High Street homes

This is a view of homes along High Street in the town of New Windsor. (Barbara Haddock Taylor/Baltimore Sun / March 19, 2012)

In the quaint town of New Windsor, officials have sold the municipal ball fields to a cement company, purchased a dilapidated inn with taxpayer money for development that hasn't happened and stuck residents with the bill for a nearly $5 million wastewater treatment plant.

While the town council is up for election next year, angry residents aren't waiting to express their displeasure. They're pushing a measure to allow the recall of local officials. Petitioners say they aren't targeting the entire council or any one official: They want their petition campaign to send a message to all.

"We are not Occupy New Windsor," said Rebecca Merson, who moved to Atlee Ridge, one of the town's new developments, in 2004. "We are not asking to recall anyone specific. There is no coup. We just want the ability to recall an official who is not doing the job."

Rebellion in this corner of Carroll County mirrors the citizen activism that has led to petition drives from across the political spectrum — against the state's Dream Act, which would allow in-state tuition for the children of illegal immigrants, and the recently approved same-sex-marriage law — as well as challenges to some U.S. corporations.

In Maryland and across America, it seem, petitions are becoming a preferred method of protest.

Opponents have petitioned the Dream Act to referendum this fall. Another group is distributing petitions for a referendum on the law allowing same-sex marriage that's set to take effect next year. Meanwhile, an online petition drive helped convince Bank of America to rescind a proposed fee for debit card holders. Another, started by school children, convinced producers of "The Lorax" to include a stronger environmental message in the movie trailer.

Not to mention Occupy Wall Street, which has protested social and economic inequality and circulated a number of petitions.

Eric Zeemering, assistant professor of public policy at University of Maryland Baltimore County, said that more than anything, the sluggish economy is motivating such petition drives and recall efforts.

"There is not mass public distrust of government," he said. "In many cases, this is about the serious budget and services challenges these jurisdictions face as the full impact of the recession unfolds. It is also not unique to any one area. From time to time, local governments make poor decisions."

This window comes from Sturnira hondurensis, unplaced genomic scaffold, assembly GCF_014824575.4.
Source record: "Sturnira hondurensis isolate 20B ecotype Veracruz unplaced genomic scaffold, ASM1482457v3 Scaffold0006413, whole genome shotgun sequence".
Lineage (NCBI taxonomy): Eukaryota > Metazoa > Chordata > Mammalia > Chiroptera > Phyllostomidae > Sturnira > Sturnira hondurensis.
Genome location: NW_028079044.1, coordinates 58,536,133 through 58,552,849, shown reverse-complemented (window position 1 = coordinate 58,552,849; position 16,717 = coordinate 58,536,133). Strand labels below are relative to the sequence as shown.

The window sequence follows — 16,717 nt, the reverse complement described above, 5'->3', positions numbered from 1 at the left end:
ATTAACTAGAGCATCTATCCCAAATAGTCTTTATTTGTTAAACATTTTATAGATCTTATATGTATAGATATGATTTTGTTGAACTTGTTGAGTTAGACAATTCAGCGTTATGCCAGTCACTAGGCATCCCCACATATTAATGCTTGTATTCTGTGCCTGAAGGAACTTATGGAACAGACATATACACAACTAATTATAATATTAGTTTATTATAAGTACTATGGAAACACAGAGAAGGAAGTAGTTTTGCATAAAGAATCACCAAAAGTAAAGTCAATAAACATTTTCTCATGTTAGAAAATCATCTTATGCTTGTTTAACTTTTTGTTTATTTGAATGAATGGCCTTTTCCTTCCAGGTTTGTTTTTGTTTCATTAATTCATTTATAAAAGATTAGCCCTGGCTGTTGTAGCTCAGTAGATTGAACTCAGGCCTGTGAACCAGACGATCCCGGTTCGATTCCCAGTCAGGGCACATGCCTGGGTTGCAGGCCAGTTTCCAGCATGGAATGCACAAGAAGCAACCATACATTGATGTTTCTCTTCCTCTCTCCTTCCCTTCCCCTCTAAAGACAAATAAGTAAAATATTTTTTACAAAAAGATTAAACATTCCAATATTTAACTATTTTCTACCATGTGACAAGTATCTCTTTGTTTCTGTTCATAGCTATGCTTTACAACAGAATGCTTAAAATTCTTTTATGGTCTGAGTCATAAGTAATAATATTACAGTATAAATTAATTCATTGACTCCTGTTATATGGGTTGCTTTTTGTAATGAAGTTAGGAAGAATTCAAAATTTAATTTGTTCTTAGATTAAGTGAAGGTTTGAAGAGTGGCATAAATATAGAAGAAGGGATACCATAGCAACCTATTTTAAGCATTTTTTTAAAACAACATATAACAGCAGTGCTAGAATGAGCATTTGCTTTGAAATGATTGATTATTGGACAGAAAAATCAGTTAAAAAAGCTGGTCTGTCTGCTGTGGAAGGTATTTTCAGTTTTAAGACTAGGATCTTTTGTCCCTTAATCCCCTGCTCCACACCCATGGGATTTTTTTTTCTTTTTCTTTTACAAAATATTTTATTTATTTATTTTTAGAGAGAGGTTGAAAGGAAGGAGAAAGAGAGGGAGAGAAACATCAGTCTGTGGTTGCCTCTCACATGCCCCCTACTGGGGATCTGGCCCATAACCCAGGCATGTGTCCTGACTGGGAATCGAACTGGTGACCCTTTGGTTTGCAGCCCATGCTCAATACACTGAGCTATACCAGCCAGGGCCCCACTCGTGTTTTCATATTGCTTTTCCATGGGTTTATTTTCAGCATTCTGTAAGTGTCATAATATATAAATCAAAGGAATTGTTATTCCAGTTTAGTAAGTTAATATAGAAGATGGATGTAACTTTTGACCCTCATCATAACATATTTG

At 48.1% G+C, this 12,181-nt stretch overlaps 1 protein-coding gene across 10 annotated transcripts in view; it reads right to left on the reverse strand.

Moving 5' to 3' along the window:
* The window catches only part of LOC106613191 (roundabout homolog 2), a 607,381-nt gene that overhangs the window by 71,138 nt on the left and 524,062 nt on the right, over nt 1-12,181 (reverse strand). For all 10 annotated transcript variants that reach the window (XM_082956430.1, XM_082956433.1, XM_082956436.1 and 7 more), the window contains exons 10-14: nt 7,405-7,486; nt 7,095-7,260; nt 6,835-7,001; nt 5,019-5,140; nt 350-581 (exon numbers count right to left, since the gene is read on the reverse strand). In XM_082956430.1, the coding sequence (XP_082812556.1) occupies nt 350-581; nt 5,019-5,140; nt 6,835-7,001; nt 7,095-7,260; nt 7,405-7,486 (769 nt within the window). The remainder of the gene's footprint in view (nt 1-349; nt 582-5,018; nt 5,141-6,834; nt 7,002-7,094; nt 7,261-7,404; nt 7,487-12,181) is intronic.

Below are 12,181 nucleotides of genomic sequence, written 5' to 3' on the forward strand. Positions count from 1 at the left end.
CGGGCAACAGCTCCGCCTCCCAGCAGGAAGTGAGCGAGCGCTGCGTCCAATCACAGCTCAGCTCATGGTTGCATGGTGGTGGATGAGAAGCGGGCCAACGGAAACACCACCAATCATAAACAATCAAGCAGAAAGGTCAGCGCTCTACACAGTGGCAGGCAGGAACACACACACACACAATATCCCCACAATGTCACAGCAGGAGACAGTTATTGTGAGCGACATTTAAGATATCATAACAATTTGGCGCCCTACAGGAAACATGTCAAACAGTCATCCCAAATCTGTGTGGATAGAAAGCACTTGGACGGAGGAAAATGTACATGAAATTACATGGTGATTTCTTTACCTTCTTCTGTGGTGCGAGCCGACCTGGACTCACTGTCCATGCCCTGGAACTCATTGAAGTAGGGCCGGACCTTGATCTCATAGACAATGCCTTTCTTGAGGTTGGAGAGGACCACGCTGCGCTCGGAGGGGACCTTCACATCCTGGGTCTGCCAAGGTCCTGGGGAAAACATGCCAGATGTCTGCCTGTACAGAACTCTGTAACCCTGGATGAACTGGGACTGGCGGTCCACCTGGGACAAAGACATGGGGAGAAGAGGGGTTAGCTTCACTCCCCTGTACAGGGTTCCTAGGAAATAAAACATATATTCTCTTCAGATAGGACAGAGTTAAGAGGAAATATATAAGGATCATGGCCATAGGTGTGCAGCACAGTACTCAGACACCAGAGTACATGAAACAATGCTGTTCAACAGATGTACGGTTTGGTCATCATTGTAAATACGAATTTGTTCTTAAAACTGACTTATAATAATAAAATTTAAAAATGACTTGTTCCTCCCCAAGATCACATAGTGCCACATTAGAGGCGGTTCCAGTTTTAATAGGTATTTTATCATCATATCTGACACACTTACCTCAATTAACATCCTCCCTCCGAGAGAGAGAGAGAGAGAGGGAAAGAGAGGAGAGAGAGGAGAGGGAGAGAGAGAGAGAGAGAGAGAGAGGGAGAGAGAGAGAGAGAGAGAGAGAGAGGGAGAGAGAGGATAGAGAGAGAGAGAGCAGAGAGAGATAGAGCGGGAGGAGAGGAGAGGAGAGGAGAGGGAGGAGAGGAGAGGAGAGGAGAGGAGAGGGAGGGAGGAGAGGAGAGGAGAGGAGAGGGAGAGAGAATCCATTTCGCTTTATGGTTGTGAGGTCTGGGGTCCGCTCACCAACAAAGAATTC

New Windsor's officials bristle at the petition drive, which is seeking a referendum to include a recall provision in the town charter.

"You can change things here every two years," said Mayor Neal Roop, who will be up for re-election next year. "It's called an election."

And Town Attorney Michelle Ostrander said the petitioners may not have thought through the effort.

"What happens if they are successful in removing all the officials?" she asked. "Then what do you do? The charter provides that vacancies are filled by appointment from those remaining on the council."

The charter also gives the council authority to schedule an election, which it could defer until May 2013, the next municipal election, to put the referendum on the ballot.

Petitioners say action is needed now. Tom Gubernatis, who moved to town in 2005 and ran unsuccessfully for a council seat last year, said: "If a boss is unhappy with an employee, he doesn't keep him until the next election."

New Windsor, founded in the late 18th century at the intersection of two well-traveled crossroads, boasts tree-lined streets of stately Victorian and colonial houses, many of them homes to generations of the same families.

Surrounded by rolling farmland, the town offers little in the way of industry and is seven miles from the nearest supermarket in Westminster, the county seat. Not much changed in this bedroom community until the building boom of the late 1990s, when some nearby farms were sold to developers and the town celebrated its first groundbreaking in more than a half-century.

The town expanded by about 500 residents and is now suffering growing pains. The treatment plant, built to accommodate future but as yet unrealized growth, the $175,00 purchase of the historic Dielman Inn, the sale of the ball fields to facilitate operations at Lehigh Cement Co. in nearby Union Bridge, and a $10,000 raise for the town manager have all irked residents.

"They have socked it to us all at one time," said Gubernatis. "They jumped into these projects and stuck us with the bill."